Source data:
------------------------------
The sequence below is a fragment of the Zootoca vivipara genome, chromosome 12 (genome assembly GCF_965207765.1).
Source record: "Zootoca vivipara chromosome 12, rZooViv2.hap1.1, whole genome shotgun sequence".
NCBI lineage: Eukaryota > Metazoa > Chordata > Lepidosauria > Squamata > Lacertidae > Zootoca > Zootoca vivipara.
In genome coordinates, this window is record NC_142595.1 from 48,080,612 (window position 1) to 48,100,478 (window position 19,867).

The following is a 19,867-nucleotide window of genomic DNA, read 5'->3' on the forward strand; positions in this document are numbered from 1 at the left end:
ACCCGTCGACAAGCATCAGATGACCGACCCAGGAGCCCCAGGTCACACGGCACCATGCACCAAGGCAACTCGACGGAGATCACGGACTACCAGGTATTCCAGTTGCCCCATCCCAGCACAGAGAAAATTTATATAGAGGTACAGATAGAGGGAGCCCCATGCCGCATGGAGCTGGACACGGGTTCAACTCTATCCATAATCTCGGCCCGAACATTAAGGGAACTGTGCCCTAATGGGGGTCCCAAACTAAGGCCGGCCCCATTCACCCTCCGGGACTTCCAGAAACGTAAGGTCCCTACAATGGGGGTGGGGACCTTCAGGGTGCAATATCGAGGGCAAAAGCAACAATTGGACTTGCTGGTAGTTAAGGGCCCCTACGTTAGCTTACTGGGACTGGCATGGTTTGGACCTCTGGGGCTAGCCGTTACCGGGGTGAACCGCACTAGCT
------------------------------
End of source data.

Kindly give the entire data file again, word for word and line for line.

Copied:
The sequence below is a fragment of the Zootoca vivipara genome, chromosome 12 (genome assembly GCF_965207765.1).
Source record: "Zootoca vivipara chromosome 12, rZooViv2.hap1.1, whole genome shotgun sequence".
NCBI lineage: Eukaryota > Metazoa > Chordata > Lepidosauria > Squamata > Lacertidae > Zootoca > Zootoca vivipara.
In genome coordinates, this window is record NC_142595.1 from 48,080,612 (window position 1) to 48,100,478 (window position 19,867).

The following is a 19,867-nucleotide window of genomic DNA, read 5'->3' on the forward strand; positions in this document are numbered from 1 at the left end:
ACCCGTCGACAAGCATCAGATGACCGACCCAGGAGCCCCAGGTCACACGGCACCATGCACCAAGGCAACTCGACGGAGATCACGGACTACCAGGTATTCCAGTTGCCCCATCCCAGCACAGAGAAAATTTATATAGAGGTACAGATAGAGGGAGCCCCATGCCGCATGGAGCTGGACACGGGTTCAACTCTATCCATAATCTCGGCCCGAACATTAAGGGAACTGTGCCCTAATGGGGGTCCCAAACTAAGGCCGGCCCCATTCACCCTCCGGGACTTCCAGAAACGTAAGGTCCCTACAATGGGGGTGGGGACCTTCAGGGTGCAATATCGAGGGCAAAAGCAACAATTGGACTTGCTGGTAGTTAAGGGCCCCTACGTTAGCTTACTGGGACTGGCATGGTTTGGACCTCTGGGGCTAGCCGTTACCGGGGTGAACCGCACTAGCT